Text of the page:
0

I just recently purchased a house and the garage doors need some work (Replace wheels with silicon for less noise, etc..). While I'm at it I also want to change the stationary sheave pully so that the wire connecting the door to the pully is no longer in front of the door and I can move the sensors to be on the track itself instead of attached to the floor with 2x4s.

Do I need a new track piece, track flag bracket, or both in order to fix this? If I need a new track piece, can I find it at my local hardware store?

G1

G2

G3

  • 1
    I have repaired or added most things on a house. The one thing I call a service guy for is garage door springs ( I have installed 5 openers ). Well two things: when I need a 75 to 100 ft tree cut down next to the house , I call a guy. – blacksmith37 Jan 16 at 2:10
1
+50

I'm no garage door expert, but it looks like it might be technically possible to convert from your linear spring arrangement to a torsion spring setup. The torsion sprung systems usually place the cable between the track and the wall, so it's a very compact way of arranging the parts. A different style of bottom track roller bracket would be required, though, and there would be a mechanical conflict with the top-most roller bracket too. It might be possible to arrange a torsion system so that the cable follows a path similar to what it does now.

I couldn't say whether it's economically feasible to do so. Also, those parts tend not to be offered via ordinary retail outlets; you'd have to find an overhead door parts supplier who sells to the public and you'd have to educate yourself as to safe practices when working with torsion sprung doors.

Unfortunately, unless that bottom roller bracket is changed, you won't be able to clip the sensor to the track. A more creative arrangement for the door sensors might be a better solution.

A blog at ProtectAmerica and the FAQ at Veteran Garage Door both state that safety sensors should be placed "not more than 6 inches above the floor." Conceivably, then, it might be possible to position your sensors so that they pass light under the cable-mounting arm of the bottom roller bracket. This would allow the sensors to be placed nearer to the track and wall. Whether they're actually attached to the concrete, the track, or the wall is a matter of preference.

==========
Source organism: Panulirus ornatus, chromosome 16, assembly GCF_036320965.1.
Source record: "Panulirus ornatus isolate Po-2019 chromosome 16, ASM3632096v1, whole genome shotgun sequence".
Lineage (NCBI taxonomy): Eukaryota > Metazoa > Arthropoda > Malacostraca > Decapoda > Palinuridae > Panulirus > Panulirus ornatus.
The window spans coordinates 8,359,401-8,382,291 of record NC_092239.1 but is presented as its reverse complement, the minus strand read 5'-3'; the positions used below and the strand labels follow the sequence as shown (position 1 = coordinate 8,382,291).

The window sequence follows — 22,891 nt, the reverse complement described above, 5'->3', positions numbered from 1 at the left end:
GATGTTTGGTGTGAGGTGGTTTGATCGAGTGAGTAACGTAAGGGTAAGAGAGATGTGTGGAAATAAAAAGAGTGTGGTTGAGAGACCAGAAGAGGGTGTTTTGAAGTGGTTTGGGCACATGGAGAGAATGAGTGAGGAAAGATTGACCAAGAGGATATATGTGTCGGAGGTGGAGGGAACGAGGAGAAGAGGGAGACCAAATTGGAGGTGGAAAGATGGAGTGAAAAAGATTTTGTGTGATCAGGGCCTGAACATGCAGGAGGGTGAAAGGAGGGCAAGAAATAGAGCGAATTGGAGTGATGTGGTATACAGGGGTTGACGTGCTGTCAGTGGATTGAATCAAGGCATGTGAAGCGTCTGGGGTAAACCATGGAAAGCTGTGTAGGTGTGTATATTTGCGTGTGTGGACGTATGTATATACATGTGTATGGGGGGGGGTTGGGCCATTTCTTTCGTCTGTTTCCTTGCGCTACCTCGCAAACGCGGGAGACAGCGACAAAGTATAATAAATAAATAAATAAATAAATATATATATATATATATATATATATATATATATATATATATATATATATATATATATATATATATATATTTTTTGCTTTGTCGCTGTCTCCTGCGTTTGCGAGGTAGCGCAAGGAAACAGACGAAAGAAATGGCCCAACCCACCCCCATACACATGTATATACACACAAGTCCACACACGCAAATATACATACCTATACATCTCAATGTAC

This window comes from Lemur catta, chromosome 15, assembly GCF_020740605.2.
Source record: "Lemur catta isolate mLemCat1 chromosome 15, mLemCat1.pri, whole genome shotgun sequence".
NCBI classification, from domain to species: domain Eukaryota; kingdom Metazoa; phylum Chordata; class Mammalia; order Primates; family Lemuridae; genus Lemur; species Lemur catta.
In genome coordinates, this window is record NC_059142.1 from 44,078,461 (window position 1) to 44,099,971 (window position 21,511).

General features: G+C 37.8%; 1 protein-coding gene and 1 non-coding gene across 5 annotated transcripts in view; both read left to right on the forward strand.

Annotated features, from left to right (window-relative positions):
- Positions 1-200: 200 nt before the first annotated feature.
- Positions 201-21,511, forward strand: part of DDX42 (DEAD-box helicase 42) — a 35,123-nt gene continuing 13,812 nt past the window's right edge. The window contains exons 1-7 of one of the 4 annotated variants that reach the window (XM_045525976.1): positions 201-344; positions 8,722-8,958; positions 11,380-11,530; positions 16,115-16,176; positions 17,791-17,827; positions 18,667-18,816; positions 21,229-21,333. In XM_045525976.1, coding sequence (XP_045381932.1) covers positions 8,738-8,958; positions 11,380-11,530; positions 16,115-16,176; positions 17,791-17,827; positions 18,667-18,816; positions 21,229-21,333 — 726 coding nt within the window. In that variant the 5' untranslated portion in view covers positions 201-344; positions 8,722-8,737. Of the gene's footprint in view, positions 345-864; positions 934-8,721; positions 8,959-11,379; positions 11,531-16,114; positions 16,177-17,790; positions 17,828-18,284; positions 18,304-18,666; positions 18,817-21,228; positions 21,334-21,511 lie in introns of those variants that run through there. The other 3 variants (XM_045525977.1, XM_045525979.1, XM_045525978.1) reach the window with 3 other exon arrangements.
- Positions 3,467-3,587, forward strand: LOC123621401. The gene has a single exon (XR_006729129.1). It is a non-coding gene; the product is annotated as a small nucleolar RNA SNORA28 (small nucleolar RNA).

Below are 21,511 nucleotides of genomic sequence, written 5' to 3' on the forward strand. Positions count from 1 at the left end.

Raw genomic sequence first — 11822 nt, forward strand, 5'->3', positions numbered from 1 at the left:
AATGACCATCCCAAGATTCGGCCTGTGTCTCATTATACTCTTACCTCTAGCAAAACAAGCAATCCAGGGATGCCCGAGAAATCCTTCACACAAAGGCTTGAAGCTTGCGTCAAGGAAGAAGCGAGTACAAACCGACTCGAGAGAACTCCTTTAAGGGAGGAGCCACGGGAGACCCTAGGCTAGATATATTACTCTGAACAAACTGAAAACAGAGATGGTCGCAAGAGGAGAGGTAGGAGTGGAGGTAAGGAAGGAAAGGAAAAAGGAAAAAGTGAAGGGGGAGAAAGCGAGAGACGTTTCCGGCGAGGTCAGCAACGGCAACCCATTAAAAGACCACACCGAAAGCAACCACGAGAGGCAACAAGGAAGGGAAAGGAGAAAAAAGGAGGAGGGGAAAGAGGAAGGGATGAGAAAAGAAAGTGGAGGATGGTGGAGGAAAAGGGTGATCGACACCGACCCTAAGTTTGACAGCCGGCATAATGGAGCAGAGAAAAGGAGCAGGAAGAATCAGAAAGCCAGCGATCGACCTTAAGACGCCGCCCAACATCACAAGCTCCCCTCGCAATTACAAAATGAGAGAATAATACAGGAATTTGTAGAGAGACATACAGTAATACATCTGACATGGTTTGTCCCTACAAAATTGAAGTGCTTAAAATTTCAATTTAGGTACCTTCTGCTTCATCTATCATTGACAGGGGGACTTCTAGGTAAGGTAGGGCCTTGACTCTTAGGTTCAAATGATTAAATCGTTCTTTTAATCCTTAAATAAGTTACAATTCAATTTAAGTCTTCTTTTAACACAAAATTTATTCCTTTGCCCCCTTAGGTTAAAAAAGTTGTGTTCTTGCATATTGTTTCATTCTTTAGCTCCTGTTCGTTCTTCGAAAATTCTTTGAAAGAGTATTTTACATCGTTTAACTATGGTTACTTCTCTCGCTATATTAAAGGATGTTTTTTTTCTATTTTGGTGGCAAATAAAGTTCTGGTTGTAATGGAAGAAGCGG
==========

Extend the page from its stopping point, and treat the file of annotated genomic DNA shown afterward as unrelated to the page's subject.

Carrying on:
Consider fabricating your own mounting brackets for the sensors. A rich source of parts and inspiration for this is the wood construction connectors aisle in a home/construction store. Here is a top-flange joist hanger made by Simpson:

Simpson top flange joist hanger

Rotate it 90 degrees and screw those top flanges to the wall so that the bracket projects out from the wall. Drill a hole in the bottom of the bracket (the area where a joist would rest if the hanger were used for its intended purpose) and mount the safety sensor there.

Other materials to consider for building your custom solution are slotted angle and strut channel ("uni-strut", "super strut", etc):

slotted angle strut channel

1

Just screw that two-by vertically on the wall, or mount the bracket directly to the wall. That's why that bracket is adjustable, so that you can extend it out in front of the track so it can see the corresponding sensor.

Like this: https://www.youtube.com/watch?v=Fd25t6i72XU

0

The pulley you wish to move is there for a purpose, to allow the door to open as high as possible for THAT track. If you change it, it will not work as well. You can get rollers, pulleys and tension springs at some hardware stores, but I have never seen track to be sold separately.

For what its worth, the sensor does not have to be mounted on a 2X4 on the floor. I also have never seen one mounted on the door track. There are wall brackets available that may be found. If not a wall bracket, a floor mount is available that does not need to use a block of wood for mounting. Even the one in the picture looks like it could be mounted on either surface, it only needs someone with enough ambition to do so. That is as long as it can be placed where an object is not blocking it all the time. Maybe that's what the issue was???

Your Answer

By clicking “Post Your Answer”, you agree to our terms of service, privacy policy and cookie policy

Not the answer you're looking for? Browse other questions tagged or ask your own question.